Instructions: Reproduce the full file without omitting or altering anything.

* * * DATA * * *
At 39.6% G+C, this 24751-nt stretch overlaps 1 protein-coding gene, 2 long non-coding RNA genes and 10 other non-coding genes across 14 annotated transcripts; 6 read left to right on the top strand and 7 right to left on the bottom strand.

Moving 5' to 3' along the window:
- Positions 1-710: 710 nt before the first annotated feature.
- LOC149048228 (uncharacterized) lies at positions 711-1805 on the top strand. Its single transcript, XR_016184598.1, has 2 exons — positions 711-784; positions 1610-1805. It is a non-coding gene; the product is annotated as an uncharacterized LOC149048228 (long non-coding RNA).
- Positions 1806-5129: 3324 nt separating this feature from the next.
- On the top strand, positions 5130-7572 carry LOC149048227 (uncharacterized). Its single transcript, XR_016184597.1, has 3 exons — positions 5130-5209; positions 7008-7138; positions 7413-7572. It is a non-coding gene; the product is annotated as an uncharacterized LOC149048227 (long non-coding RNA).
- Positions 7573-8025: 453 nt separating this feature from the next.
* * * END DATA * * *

At 39.6% G+C, this 24751-nt stretch overlaps 1 protein-coding gene, 2 long non-coding RNA genes and 10 other non-coding genes across 14 annotated transcripts; 6 read left to right on the top strand and 7 right to left on the bottom strand.

Moving 5' to 3' along the window:
- Positions 1-710: 710 nt before the first annotated feature.
- LOC149048228 (uncharacterized) lies at positions 711-1805 on the top strand. Its single transcript, XR_016184598.1, has 2 exons — positions 711-784; positions 1610-1805. It is a non-coding gene; the product is annotated as an uncharacterized LOC149048228 (long non-coding RNA).
- Positions 1806-5129: 3324 nt separating this feature from the next.
- On the top strand, positions 5130-7572 carry LOC149048227 (uncharacterized). Its single transcript, XR_016184597.1, has 3 exons — positions 5130-5209; positions 7008-7138; positions 7413-7572. It is a non-coding gene; the product is annotated as an uncharacterized LOC149048227 (long non-coding RNA).
- Positions 7573-8025: 453 nt separating this feature from the next.